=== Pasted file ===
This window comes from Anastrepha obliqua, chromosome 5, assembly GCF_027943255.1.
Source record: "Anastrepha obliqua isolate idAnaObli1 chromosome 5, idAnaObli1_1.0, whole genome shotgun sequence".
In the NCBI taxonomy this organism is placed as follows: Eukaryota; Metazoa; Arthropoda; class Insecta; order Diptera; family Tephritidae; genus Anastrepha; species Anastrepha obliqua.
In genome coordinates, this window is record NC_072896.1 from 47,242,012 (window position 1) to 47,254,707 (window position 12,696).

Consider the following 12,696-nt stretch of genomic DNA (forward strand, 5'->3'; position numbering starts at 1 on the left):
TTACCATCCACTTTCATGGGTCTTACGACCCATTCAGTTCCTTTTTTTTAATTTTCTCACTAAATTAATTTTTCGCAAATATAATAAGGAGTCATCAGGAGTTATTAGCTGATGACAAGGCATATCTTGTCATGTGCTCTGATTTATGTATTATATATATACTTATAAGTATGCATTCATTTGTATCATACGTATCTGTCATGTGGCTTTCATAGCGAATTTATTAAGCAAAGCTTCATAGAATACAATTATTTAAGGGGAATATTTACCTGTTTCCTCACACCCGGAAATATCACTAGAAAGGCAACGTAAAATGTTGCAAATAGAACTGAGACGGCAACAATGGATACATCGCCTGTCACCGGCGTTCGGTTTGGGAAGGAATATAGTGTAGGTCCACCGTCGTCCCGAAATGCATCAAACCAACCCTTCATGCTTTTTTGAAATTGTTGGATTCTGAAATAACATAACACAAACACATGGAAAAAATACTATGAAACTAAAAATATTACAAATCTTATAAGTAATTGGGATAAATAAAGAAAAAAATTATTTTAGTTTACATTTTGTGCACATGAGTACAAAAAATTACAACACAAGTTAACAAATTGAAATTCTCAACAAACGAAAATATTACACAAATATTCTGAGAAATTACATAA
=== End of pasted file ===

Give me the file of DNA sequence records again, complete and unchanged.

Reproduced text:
This window comes from Anastrepha obliqua, chromosome 5, assembly GCF_027943255.1.
Source record: "Anastrepha obliqua isolate idAnaObli1 chromosome 5, idAnaObli1_1.0, whole genome shotgun sequence".
In the NCBI taxonomy this organism is placed as follows: Eukaryota; Metazoa; Arthropoda; class Insecta; order Diptera; family Tephritidae; genus Anastrepha; species Anastrepha obliqua.
In genome coordinates, this window is record NC_072896.1 from 47,242,012 (window position 1) to 47,254,707 (window position 12,696).

Consider the following 12,696-nt stretch of genomic DNA (forward strand, 5'->3'; position numbering starts at 1 on the left):
TTACCATCCACTTTCATGGGTCTTACGACCCATTCAGTTCCTTTTTTTTAATTTTCTCACTAAATTAATTTTTCGCAAATATAATAAGGAGTCATCAGGAGTTATTAGCTGATGACAAGGCATATCTTGTCATGTGCTCTGATTTATGTATTATATATATACTTATAAGTATGCATTCATTTGTATCATACGTATCTGTCATGTGGCTTTCATAGCGAATTTATTAAGCAAAGCTTCATAGAATACAATTATTTAAGGGGAATATTTACCTGTTTCCTCACACCCGGAAATATCACTAGAAAGGCAACGTAAAATGTTGCAAATAGAACTGAGACGGCAACAATGGATACATCGCCTGTCACCGGCGTTCGGTTTGGGAAGGAATATAGTGTAGGTCCACCGTCGTCCCGAAATGCATCAAACCAACCCTTCATGCTTTTTTGAAATTGTTGGATTCTGAAATAACATAACACAAACACATGGAAAAAATACTATGAAACTAAAAATATTACAAATCTTATAAGTAATTGGGATAAATAAAGAAAAAAATTATTTTAGTTTACATTTTGTGCACATGAGTACAAAAAATTACAACACAAGTTAACAAATTGAAATTCTCAACAAACGAAAATATTACACAAATATTCTGAGAAATTACATAA